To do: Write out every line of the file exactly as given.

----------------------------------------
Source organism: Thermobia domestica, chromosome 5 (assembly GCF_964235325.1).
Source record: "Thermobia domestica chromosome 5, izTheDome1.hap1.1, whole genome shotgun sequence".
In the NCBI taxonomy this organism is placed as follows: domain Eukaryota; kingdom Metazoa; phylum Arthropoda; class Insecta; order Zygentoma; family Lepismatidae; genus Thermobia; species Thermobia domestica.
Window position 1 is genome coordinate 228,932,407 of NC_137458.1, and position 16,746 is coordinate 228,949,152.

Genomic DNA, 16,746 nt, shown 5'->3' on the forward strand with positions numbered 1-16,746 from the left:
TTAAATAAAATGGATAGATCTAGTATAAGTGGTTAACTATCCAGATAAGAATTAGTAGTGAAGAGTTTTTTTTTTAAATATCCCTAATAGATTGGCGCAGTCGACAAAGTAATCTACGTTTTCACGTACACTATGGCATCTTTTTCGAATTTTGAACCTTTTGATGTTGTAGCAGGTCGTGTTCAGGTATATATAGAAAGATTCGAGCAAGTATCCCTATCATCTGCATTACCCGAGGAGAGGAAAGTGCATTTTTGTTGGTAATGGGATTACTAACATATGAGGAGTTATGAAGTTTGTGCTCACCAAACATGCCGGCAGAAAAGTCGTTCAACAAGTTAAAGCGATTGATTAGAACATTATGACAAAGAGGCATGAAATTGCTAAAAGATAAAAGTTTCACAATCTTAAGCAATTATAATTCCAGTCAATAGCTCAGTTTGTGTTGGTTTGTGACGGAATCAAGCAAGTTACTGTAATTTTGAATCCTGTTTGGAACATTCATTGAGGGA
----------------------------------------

Source organism: Thermobia domestica, chromosome 5 (assembly GCF_964235325.1).
Source record: "Thermobia domestica chromosome 5, izTheDome1.hap1.1, whole genome shotgun sequence".
In the NCBI taxonomy this organism is placed as follows: domain Eukaryota; kingdom Metazoa; phylum Arthropoda; class Insecta; order Zygentoma; family Lepismatidae; genus Thermobia; species Thermobia domestica.
Window position 1 is genome coordinate 228,932,407 of NC_137458.1, and position 16,746 is coordinate 228,949,152.

Genomic DNA, 16,746 nt, shown 5'->3' on the forward strand with positions numbered 1-16,746 from the left:
TTAAATAAAATGGATAGATCTAGTATAAGTGGTTAACTATCCAGATAAGAATTAGTAGTGAAGAGTTTTTTTTTTAAATATCCCTAATAGATTGGCGCAGTCGACAAAGTAATCTACGTTTTCACGTACACTATGGCATCTTTTTCGAATTTTGAACCTTTTGATGTTGTAGCAGGTCGTGTTCAGGTATATATAGAAAGATTCGAGCAAGTATCCCTATCATCTGCATTACCCGAGGAGAGGAAAGTGCATTTTTGTTGGTAATGGGATTACTAACATATGAGGAGTTATGAAGTTTGTGCTCACCAAACATGCCGGCAGAAAAGTCGTTCAACAAGTTAAAGCGATTGATTAGAACATTATGACAAAGAGGCATGAAATTGCTAAAAGATAAAAGTTTCACAATCTTAAGCAATTATAATTCCAGTCAATAGCTCAGTTTGTGTTGGTTTGTGACGGAATCAAGCAAGTTACTGTAATTTTGAATCCTGTTTGGAACATTCATTGAGGGA